Seeking to assuage concerns about mass surveillance, the ISC Report of March 12, 2015 reasoned that although talk of “bulk interception” was justified by the numbers of communications intercepted, the GCHQ in fact engaged in targeted surveillance. First, the GCHQ has the technical capacity to access only a “small percentage [redacted]” of the 100,000 bearers comprising “the core infrastructure of the internet,” and at any one time accesses “only a fraction” of the bearers that it is capable of accessing.
Para. 58. Second, the GCHQ only collects internet traffic flowing through the accessed bearers if it matches simple selectors related to individual targets, or, for a much smaller number of bearers, complex criteria composed of multiple elements. Finally, analysts select only a small fraction of the collected traffic for examination.
The redaction of the numbers that convinced the ISC that increasingly radical selection takes place at each stage makes it impossible to independently assess the extent to which GCHQ surveillance is targeted. Nor does the Report contain any explanation of the criteria analysts use for suspecting someone of criminal activity or considering him or her a national security target. This stymies assessment of the ISC’s conclusion that “Only the communications of suspected criminals or national security targets are deliberately selected for examination.” Concl. J. Further hindering independent evaluation, the ISC decided that the GCHQ “case studies … demonstrating the effectiveness of their bulk interception capabilities … cannot be published, even in redacted form ….” Para. 81.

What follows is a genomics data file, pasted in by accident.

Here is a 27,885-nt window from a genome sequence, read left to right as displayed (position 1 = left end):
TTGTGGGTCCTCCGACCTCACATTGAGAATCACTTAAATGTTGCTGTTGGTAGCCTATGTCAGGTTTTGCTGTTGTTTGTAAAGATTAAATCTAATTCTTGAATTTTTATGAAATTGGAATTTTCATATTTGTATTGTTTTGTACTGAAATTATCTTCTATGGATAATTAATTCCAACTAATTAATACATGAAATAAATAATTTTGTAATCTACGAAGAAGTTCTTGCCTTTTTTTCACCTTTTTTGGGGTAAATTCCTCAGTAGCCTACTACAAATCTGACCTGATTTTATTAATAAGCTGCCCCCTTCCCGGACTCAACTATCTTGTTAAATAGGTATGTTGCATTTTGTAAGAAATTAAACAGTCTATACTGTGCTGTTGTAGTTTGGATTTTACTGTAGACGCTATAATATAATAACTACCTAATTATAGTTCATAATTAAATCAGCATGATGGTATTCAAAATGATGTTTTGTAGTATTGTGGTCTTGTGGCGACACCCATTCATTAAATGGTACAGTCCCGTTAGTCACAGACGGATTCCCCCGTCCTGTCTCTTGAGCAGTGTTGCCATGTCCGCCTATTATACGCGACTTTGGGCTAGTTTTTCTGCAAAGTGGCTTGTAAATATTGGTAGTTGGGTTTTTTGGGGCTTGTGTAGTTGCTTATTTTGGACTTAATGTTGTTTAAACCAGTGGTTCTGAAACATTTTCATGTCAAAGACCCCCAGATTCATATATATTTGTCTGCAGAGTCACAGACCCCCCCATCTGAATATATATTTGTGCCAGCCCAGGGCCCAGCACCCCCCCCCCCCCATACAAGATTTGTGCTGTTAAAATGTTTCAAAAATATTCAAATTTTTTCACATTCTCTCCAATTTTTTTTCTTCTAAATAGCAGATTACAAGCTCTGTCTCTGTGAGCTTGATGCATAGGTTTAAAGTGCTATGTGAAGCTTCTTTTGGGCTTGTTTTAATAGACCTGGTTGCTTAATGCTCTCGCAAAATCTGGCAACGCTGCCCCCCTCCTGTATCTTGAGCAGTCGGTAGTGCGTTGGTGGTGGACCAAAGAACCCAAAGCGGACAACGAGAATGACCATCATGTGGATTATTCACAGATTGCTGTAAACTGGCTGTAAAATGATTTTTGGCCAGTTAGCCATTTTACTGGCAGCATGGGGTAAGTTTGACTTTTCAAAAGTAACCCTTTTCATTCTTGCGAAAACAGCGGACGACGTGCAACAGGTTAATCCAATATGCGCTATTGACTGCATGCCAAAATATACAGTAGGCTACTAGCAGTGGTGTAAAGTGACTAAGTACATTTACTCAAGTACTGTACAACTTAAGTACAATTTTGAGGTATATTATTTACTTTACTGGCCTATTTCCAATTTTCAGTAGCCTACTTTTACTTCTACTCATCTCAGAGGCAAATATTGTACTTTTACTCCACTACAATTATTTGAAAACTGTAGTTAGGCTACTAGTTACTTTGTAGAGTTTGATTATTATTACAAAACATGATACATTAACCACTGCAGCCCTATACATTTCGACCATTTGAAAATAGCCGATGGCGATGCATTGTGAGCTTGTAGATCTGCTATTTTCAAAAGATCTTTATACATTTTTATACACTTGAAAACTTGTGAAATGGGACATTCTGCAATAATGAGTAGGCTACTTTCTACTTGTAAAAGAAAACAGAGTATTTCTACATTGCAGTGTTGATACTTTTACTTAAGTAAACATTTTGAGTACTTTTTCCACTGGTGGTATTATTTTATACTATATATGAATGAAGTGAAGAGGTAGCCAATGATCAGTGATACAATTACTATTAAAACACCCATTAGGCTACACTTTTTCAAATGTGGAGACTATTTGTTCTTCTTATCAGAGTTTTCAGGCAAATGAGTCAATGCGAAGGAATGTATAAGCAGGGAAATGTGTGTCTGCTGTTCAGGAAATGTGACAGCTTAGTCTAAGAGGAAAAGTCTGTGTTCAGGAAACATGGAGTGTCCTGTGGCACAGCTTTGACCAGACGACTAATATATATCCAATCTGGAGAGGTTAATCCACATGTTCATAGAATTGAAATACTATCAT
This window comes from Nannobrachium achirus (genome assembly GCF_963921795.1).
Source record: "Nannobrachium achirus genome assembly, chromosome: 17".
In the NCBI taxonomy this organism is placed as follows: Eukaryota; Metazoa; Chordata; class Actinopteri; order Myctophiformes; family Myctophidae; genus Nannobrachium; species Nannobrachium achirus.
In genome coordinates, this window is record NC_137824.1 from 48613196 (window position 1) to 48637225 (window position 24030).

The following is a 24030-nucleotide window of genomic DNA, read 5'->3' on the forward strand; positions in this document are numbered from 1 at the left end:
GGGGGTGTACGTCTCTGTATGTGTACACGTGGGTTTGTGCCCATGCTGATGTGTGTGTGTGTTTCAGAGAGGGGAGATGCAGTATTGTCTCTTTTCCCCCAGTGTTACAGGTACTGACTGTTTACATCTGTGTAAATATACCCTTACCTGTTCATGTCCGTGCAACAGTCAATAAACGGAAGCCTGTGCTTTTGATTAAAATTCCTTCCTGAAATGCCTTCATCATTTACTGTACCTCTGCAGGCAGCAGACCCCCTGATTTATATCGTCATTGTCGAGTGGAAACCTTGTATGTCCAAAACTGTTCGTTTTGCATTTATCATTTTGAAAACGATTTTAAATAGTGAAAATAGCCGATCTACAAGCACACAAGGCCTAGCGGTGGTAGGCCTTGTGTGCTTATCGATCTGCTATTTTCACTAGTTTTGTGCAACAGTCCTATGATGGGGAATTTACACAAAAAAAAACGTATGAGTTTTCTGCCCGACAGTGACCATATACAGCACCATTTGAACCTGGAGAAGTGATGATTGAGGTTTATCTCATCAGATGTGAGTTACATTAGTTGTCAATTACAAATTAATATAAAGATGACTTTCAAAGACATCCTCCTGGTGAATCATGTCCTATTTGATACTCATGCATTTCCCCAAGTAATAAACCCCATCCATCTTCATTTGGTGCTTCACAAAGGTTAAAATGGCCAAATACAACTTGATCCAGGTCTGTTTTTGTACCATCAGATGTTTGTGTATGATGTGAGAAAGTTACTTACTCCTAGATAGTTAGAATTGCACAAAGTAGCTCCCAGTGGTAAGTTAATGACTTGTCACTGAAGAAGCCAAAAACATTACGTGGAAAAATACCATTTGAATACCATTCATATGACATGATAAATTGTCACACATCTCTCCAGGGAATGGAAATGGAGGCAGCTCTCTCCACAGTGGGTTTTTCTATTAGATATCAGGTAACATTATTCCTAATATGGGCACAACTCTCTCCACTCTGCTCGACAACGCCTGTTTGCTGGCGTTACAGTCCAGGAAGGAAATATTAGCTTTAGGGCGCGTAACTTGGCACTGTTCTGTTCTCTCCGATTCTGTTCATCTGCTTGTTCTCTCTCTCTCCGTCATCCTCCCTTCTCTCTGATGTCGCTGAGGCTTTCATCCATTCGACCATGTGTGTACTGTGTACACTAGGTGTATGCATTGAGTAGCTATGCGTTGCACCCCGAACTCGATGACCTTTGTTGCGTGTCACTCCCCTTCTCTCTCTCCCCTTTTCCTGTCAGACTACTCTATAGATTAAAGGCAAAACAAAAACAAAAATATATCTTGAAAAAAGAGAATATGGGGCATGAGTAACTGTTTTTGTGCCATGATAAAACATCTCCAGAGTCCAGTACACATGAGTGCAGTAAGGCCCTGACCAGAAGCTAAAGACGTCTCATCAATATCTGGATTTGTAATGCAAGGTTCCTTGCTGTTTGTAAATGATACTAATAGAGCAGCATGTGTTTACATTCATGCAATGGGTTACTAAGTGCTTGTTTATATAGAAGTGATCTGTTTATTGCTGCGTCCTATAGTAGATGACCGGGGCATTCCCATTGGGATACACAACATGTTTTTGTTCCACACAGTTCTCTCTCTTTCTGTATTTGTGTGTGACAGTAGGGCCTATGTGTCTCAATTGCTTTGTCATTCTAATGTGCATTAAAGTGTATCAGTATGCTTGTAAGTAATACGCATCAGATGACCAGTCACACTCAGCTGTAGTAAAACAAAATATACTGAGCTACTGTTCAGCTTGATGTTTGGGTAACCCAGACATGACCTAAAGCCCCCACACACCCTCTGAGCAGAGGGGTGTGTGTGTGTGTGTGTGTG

Dismissing concerns raised by Liberty, Privacy International, Big Brother Watch, and Justice, the ISC stated that, “While we recognize privacy concerns about bulk interception, we do not subscribe to the point of view that it is acceptable to let some terrorist attacks happen in order to uphold the individual right to privacy – nor do we believe that the vast majority of the British people would. In principle it is right that the intelligence Agencies have this capability, provided – and it is this that is essential – that it is tightly controlled and subject to proper safeguards.” Concl. M. By assuming, however, that the need to combat terrorism always trumps privacy concerns, the ISC begged the question of what it means for surveillance to be “tightly controlled and subject to proper safeguards.”